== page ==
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Tuesday / November 21

Walking the Talk: Examining Heads

My mother, like most parents, had stock sayings she used whenever my clichéd irresponsible conduct warranted clichéd commentary. “Wipe that smile off your face.” “Stop crying or I will give you something to cry about.” “God, give me strength.”  Among the more interesting was: “You need to have your head examined.” This usually followed some unusual behavior on my part. Jumping out a second story window (I wanted to see if I could make it out in case of fire); buying mice without permission for a science fair project (my mother has a deadly fear of mice); taking a bus and then a subway from Jersey City into New York City at the age of 13 without telling anyone (I was planning to go to high school in NY so I wanted to see if I could get there on my own). “You need to have your head examined!”

For the past week at my school we have been conducting head examinations… more commonly known as midterms. I had to create an exam of approximately two hours, learn how to use the Scantron for the true/false and multiple choice portions of the test, develop integrative essay questions, consider different versions of the exam to discourage cheating, prepare a study guide, and review with my students to help them get ready. I now have several days of correcting to look forward to. Given my expectations for length of the written essays, I can now say with confidence I do need to have my head examined.

One of my first reflections as I was forming multiple choice questions was that I was now doing what I often stood on a soap box to preach against when I was with the Quaglia Institute: Asking students to choose one right answer from among four available in a (debatably relevant?) display of memory and convergent thinking. Rather than inviting a divergent, expansive, creative thought process, these questions (at least in this part of the test, if not the essays) asks students to think narrowly. To think what I think. To know what I know. To find the right pigeonhole. Or at least to remember (and forget right after the exam?) what we covered and discussed and studied in class.

This experience did shorten, a bit, the height of my soap box. When it came to other teachers’ work, perhaps previously I was too quick to downplay the importance of this kind of rote, old school need to examine what was inside students’ heads. When it came to my subject, as conflicted as I was about the format, I found myself saying, “Yes, they should know this. They should commit this to memory. They should learn this well enough to be able to answer it this way on a test.” Etc. That was an interesting experience for me. My passion for my subject had wanting them to take seriously information which I take seriously.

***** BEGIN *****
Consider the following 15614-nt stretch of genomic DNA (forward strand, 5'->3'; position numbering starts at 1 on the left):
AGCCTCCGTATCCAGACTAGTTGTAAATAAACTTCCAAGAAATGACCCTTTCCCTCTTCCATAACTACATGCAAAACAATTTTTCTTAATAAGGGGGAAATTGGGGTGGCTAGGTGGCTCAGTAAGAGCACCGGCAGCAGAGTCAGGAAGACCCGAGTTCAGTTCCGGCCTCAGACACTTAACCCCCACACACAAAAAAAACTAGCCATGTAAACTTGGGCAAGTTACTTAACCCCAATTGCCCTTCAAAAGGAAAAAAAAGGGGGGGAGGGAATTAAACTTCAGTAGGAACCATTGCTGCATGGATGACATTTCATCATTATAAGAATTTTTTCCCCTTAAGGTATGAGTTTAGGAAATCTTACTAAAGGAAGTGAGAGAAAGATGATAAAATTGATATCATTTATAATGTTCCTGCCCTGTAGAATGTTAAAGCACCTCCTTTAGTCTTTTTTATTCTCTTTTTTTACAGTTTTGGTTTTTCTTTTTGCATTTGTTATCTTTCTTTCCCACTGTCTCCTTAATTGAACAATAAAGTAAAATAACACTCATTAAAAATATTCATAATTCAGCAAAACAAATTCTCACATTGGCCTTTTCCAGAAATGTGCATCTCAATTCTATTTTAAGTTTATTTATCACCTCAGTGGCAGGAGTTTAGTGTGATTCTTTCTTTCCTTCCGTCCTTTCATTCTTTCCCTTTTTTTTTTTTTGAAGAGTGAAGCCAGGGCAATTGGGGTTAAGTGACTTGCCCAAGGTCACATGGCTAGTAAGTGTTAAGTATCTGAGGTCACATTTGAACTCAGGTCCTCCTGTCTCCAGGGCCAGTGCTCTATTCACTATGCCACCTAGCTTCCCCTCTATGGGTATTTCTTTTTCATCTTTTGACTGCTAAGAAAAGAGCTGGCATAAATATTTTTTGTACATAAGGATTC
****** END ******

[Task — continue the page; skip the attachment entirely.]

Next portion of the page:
Don’t get me wrong. This was not a conversion experience by any stretch. I have talked to far too many students who have learned the game of cramming for and passing tests, only to forget almost instantly everything they so correctly answered for the exam. I was one of those students in subjects that didn’t interest me! I still firmly believe that our methods for assessing what students know and what skills they are capable of need a major upgrade over the systems we have employed for nearly a century. Asking students to synthesize and creatively apply or expand on what they know has to become dominant over assessment strategies that ask students simply to regurgitate what they have learned. I think my essay questions asked for a higher level of thinking, but several sections of my exam did not.

My problem right now is my newness. Assessment is an area in which walking this particular part of the talk requires more experience working with non-traditional assessment strategies. Lacking that experience (and time!) put me solidly in default mode for these midterms. Not a terrible thing, but not exactly where I think I should be either. I will report back at the end of the year when we have finals. My mom was right. There are times when heads need to be examined, I’m just not sure we have the best methods for conducting the examination. I am open to any and all suggestions below!

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Michael J. Corso, Ph.D., former high school teacher turned adjunct professor of education and administrator, has been the Chief Academic Officer for the Quaglia Institute for Student Aspirations (QISA) for 15 years. In that role he provided professional development and training in Aspirations and Student Voice theories and frameworks to thousands of educators and students in hundreds of schools. Out of those experiences he co-authored numerous books and articles on the subject of School Voice, including Student Voice: The Instrument of Change (Corwin 2014) and Aspire High: Imagining Tomorrow’s School Today (Corwin 2016). While he is still connected to QISA as a special consultant, he has decided to return full-time to the high school classroom. While many in education move from practice to theory or policy, Mickey has chosen to move from consulting back to the classroom. This blog is a weekly window into his journey of trying to practice himself what he has preached to others for over two decades as a researcher and PD provider.

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  • Perfectly said

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